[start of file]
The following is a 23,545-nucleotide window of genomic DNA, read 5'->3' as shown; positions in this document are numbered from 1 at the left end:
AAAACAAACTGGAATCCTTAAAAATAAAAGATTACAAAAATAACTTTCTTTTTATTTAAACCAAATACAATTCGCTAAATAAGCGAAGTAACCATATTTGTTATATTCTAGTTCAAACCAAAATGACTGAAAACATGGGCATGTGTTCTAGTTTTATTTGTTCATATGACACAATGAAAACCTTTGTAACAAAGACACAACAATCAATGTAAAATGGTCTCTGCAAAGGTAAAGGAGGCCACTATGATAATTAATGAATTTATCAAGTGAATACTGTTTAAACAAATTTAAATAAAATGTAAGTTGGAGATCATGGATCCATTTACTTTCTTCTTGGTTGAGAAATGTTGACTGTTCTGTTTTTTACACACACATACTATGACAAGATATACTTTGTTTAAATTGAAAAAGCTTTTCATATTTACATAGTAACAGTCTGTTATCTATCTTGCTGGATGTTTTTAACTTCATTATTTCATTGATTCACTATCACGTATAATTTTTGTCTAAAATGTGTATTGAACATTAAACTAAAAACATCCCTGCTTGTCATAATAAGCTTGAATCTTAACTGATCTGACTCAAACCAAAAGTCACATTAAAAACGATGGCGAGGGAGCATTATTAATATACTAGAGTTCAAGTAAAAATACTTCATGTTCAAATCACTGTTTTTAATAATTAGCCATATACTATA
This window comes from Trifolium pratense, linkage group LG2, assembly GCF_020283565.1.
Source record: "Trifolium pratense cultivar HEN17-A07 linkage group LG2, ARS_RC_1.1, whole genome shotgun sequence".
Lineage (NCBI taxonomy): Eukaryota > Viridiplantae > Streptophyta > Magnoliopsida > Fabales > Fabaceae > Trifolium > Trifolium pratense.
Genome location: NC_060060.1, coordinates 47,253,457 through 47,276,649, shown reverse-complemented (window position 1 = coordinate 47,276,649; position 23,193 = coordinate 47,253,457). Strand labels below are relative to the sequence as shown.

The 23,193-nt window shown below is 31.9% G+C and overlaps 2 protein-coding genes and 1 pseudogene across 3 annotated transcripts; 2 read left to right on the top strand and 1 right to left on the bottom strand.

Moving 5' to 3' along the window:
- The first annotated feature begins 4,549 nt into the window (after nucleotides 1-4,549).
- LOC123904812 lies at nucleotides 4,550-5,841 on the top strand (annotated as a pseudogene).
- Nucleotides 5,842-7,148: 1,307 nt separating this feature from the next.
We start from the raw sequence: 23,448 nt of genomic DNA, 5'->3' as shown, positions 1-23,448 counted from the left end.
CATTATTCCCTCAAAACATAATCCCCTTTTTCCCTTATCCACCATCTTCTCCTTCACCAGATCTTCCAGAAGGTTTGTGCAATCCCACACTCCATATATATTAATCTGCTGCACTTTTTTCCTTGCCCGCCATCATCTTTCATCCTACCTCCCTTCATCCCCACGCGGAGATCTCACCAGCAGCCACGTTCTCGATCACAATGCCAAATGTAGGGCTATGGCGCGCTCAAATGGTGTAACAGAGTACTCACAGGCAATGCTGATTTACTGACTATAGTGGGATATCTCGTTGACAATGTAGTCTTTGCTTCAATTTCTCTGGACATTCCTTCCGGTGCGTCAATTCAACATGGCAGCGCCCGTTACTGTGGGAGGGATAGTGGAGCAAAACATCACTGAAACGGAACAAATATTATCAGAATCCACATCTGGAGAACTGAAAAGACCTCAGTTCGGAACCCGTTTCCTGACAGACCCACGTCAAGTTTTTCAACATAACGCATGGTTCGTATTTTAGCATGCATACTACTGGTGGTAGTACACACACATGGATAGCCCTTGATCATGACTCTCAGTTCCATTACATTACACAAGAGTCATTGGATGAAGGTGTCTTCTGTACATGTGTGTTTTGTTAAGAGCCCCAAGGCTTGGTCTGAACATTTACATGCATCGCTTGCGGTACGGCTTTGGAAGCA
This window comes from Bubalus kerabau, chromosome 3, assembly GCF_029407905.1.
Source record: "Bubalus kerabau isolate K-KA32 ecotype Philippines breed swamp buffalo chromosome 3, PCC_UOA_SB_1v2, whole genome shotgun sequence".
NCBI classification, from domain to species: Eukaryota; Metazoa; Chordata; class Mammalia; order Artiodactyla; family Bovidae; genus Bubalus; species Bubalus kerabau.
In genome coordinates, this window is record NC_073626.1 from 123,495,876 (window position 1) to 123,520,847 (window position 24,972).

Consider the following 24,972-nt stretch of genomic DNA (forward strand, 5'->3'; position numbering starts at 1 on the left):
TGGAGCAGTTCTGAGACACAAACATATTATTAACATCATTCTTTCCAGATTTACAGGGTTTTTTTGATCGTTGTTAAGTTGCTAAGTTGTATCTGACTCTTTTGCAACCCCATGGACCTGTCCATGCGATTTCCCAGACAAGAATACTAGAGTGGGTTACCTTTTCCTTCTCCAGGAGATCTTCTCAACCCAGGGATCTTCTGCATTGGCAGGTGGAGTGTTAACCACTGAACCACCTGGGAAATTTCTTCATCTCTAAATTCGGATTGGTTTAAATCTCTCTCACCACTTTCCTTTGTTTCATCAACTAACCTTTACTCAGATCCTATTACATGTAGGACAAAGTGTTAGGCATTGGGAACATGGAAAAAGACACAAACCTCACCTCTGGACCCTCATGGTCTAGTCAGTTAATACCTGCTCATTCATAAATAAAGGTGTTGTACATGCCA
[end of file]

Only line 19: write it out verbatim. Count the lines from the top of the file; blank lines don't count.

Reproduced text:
TGGAGCAGTTCTGAGACACAAACATATTATTAACATCATTCTTTCCAGATTTACAGGGTTTTTTTGATCGTTGTTAAGTTGCTAAGTTGTATCTGACTCTTTTGCAACCCCATGGACCTGTCCATGCGATTTCCCAGACAAGAATACTAGAGTGGGTTACCTTTTCCTTCTCCAGGAGATCTTCTCAACCCAGGGATCTTCTGCATTGGCAGGTGGAGTGTTAACCACTGAACCACCTGGGAAATTTCTTCATCTCTAAATTCGGATTGGTTTAAATCTCTCTCACCACTTTCCTTTGTTTCATCAACTAACCTTTACTCAGATCCTATTACATGTAGGACAAAGTGTTAGGCATTGGGAACATGGAAAAAGACACAAACCTCACCTCTGGACCCTCATGGTCTAGTCAGTTAATACCTGCTCATTCATAAATAAAGGTGTTGTACATGCCA